Selling Chocolate

This is probably the most common that I've been a witness to. I have coworkers with kids in school who need to supplement their classroom with money for special events or extra craft material. The school works with a chocolate company that specializes in selling chocolate for charities, the parents take the boxes of chocolate to their workplace, and then off they go to coworkers. I have always helped the coworkers by buying a box, never more than 2$ or 3$, so what is the cost to me? Most people have that attitude, only occasionally some people get jaded by the volume of chocolate that gets pushed at the workplace because of all of the parents who have to sell it. If this is the case, try to think of a different place where you could sell the chocolate. Would making a few phone calls to people in your parish or group of friends help? Would you be willing to sell a group of boxes for a small loss in order to offload the responsibility of selling them?

Prize Draws

All you need here is the prize or prizes and a roll of doubled tickets. If you're in a town or a city where there is a really popular sports team, see about acquiring tickets to a game in the near future and sell as many tickets as you can for a draw to win those tickets. See if there is anyone in your wealth of contacts who is able to get a prize for free. Maybe a gym bag from someone who owns the local sporting goods store, or a free meal at a local restaurant. Finding the prizes should never be too difficult. If this is for a class or a team, have each member put some money in and pay for a prize, and then receive repayment once the tickets are sold. The best place and time to sell the tickets is if there is already an event happening. If there is a parish picnic, or a tailgate party before a game, have the prizes on hand so that people can recognize the legitimacy of your fundraiser, and write their name and phone number on the ticket so that they can be easily contacted if they win. Make it a goal to sell two to three times the value of that prize in tickets. So if it is two tickets to see the professional hockey team play for a total value of 200$, try to sell about 500$ worth of tickets, either 250 tickets at 2$ a piece or 500 tickets at 1$ a piece.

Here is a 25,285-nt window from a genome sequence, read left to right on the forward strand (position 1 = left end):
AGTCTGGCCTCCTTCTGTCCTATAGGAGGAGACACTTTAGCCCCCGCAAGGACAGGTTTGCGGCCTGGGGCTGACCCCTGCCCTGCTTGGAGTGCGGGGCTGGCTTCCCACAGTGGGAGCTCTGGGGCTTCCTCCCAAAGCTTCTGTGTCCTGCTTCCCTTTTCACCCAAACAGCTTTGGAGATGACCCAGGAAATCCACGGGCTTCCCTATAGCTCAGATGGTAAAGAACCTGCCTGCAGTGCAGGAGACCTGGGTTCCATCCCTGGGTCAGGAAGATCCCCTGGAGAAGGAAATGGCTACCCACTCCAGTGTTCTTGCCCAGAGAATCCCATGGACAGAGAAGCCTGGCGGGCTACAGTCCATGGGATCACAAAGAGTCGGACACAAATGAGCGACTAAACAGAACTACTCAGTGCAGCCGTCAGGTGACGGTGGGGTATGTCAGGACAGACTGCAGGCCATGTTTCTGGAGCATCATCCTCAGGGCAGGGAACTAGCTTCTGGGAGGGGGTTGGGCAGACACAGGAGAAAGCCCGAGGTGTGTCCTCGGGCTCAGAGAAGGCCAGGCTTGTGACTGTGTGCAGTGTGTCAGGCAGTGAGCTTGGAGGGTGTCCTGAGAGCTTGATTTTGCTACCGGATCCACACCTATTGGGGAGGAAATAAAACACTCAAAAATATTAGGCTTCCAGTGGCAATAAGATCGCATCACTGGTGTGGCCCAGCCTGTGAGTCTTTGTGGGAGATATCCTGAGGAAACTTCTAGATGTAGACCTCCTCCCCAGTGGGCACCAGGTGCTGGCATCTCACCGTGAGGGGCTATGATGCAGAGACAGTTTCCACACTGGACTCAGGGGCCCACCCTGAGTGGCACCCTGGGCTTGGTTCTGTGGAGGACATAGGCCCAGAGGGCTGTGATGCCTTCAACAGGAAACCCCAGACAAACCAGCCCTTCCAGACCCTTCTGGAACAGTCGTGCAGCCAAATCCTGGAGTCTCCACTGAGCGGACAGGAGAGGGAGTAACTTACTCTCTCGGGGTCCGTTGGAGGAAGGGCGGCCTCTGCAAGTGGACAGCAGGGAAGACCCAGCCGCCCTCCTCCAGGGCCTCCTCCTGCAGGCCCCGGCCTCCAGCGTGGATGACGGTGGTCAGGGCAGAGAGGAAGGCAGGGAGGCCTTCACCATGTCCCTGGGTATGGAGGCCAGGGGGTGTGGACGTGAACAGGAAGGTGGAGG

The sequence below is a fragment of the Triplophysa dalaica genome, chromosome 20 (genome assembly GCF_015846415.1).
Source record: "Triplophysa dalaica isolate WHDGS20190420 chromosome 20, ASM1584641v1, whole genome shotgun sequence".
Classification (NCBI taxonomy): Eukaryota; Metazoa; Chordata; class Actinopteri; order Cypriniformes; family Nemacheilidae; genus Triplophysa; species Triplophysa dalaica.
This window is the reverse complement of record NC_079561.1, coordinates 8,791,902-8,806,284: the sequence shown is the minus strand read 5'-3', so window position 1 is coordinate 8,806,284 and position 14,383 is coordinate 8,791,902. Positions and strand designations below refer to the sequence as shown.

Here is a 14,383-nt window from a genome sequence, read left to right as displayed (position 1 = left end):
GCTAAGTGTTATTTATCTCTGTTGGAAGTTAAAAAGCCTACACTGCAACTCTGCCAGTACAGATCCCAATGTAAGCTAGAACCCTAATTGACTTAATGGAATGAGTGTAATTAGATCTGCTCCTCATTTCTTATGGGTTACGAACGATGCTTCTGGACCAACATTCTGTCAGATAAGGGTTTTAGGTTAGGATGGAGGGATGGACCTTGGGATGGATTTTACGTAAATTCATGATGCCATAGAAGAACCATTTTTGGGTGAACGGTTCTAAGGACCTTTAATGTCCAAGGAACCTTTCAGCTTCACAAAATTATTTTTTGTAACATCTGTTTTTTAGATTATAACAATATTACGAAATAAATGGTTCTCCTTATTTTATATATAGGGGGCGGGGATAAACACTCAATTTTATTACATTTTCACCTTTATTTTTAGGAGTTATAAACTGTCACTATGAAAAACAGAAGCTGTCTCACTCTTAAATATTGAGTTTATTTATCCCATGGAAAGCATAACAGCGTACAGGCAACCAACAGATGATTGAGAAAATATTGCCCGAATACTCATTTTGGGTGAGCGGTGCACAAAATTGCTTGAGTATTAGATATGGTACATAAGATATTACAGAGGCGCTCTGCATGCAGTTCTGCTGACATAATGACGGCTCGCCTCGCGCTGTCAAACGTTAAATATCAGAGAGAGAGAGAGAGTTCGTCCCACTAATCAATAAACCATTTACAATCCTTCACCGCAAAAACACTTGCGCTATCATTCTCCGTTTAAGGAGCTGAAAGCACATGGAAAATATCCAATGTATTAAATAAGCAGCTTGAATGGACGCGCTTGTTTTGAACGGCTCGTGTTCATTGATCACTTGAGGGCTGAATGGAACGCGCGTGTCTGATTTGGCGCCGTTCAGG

Selling Doughnuts

A coworker of mine just did this recently for her childrens' football team. They got in touch with the Krispy Kreme doughnut shop and found that if they bought 50 dozens or more, the cost of the box was only 4$. Each member of the team was asked to sell a minimum of 10 boxes at 8$ a piece (netting 4$ per box). Go through whatever channel you'd like and advance-sell the boxes of doughnuts. Coworkers, friends, family, neighbours, and anyone else you can think of would all be likely to help by paying one extra dollar for a dozen but have it delivered right to them. For this fundraiser you'll need someone to go and pick up the doughnuts and then find the proper distribution method to get them all out in a timely basis.